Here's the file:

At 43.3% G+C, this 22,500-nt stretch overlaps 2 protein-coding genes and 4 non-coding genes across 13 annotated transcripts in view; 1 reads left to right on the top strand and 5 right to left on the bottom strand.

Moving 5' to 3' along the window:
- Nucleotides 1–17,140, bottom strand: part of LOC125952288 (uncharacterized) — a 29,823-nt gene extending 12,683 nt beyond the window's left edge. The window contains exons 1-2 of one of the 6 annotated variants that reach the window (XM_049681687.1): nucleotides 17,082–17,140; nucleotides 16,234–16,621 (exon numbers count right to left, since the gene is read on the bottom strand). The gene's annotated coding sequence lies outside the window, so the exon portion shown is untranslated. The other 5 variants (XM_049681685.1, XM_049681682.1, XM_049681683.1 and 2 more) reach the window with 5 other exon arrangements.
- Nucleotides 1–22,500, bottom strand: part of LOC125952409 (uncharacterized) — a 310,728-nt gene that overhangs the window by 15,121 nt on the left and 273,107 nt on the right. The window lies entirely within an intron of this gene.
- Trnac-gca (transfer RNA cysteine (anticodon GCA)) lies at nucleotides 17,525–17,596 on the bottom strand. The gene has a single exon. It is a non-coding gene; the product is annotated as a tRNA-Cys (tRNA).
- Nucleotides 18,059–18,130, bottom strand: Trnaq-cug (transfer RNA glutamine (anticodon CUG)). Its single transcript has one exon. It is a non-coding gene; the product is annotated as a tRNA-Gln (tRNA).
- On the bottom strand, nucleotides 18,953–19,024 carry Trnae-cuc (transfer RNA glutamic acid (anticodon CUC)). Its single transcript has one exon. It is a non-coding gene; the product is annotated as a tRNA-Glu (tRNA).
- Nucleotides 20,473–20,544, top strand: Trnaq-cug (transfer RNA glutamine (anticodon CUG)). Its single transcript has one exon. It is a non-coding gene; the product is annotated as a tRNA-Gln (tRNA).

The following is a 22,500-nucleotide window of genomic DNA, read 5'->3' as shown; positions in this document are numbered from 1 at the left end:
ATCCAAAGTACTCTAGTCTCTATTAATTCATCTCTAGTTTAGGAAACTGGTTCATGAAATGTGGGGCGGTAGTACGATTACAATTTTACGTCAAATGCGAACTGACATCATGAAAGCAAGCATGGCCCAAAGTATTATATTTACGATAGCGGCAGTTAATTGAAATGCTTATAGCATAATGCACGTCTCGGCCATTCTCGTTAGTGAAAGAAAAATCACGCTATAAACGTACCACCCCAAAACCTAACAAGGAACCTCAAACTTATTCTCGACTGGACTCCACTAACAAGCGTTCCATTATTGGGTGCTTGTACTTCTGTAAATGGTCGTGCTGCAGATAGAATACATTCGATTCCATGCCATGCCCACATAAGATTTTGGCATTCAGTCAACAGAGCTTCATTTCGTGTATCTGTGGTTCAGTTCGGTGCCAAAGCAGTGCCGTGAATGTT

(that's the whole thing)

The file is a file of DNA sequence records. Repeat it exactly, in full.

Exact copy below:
At 43.3% G+C, this 22,500-nt stretch overlaps 2 protein-coding genes and 4 non-coding genes across 13 annotated transcripts in view; 1 reads left to right on the top strand and 5 right to left on the bottom strand.

Moving 5' to 3' along the window:
- Nucleotides 1–17,140, bottom strand: part of LOC125952288 (uncharacterized) — a 29,823-nt gene extending 12,683 nt beyond the window's left edge. The window contains exons 1-2 of one of the 6 annotated variants that reach the window (XM_049681687.1): nucleotides 17,082–17,140; nucleotides 16,234–16,621 (exon numbers count right to left, since the gene is read on the bottom strand). The gene's annotated coding sequence lies outside the window, so the exon portion shown is untranslated. The other 5 variants (XM_049681685.1, XM_049681682.1, XM_049681683.1 and 2 more) reach the window with 5 other exon arrangements.
- Nucleotides 1–22,500, bottom strand: part of LOC125952409 (uncharacterized) — a 310,728-nt gene that overhangs the window by 15,121 nt on the left and 273,107 nt on the right. The window lies entirely within an intron of this gene.
- Trnac-gca (transfer RNA cysteine (anticodon GCA)) lies at nucleotides 17,525–17,596 on the bottom strand. The gene has a single exon. It is a non-coding gene; the product is annotated as a tRNA-Cys (tRNA).
- Nucleotides 18,059–18,130, bottom strand: Trnaq-cug (transfer RNA glutamine (anticodon CUG)). Its single transcript has one exon. It is a non-coding gene; the product is annotated as a tRNA-Gln (tRNA).
- On the bottom strand, nucleotides 18,953–19,024 carry Trnae-cuc (transfer RNA glutamic acid (anticodon CUC)). Its single transcript has one exon. It is a non-coding gene; the product is annotated as a tRNA-Glu (tRNA).
- Nucleotides 20,473–20,544, top strand: Trnaq-cug (transfer RNA glutamine (anticodon CUG)). Its single transcript has one exon. It is a non-coding gene; the product is annotated as a tRNA-Gln (tRNA).

The following is a 22,500-nucleotide window of genomic DNA, read 5'->3' as shown; positions in this document are numbered from 1 at the left end:
ATCCAAAGTACTCTAGTCTCTATTAATTCATCTCTAGTTTAGGAAACTGGTTCATGAAATGTGGGGCGGTAGTACGATTACAATTTTACGTCAAATGCGAACTGACATCATGAAAGCAAGCATGGCCCAAAGTATTATATTTACGATAGCGGCAGTTAATTGAAATGCTTATAGCATAATGCACGTCTCGGCCATTCTCGTTAGTGAAAGAAAAATCACGCTATAAACGTACCACCCCAAAACCTAACAAGGAACCTCAAACTTATTCTCGACTGGACTCCACTAACAAGCGTTCCATTATTGGGTGCTTGTACTTCTGTAAATGGTCGTGCTGCAGATAGAATACATTCGATTCCATGCCATGCCCACATAAGATTTTGGCATTCAGTCAACAGAGCTTCATTTCGTGTATCTGTGGTTCAGTTCGGTGCCAAAGCAGTGCCGTGAATGTT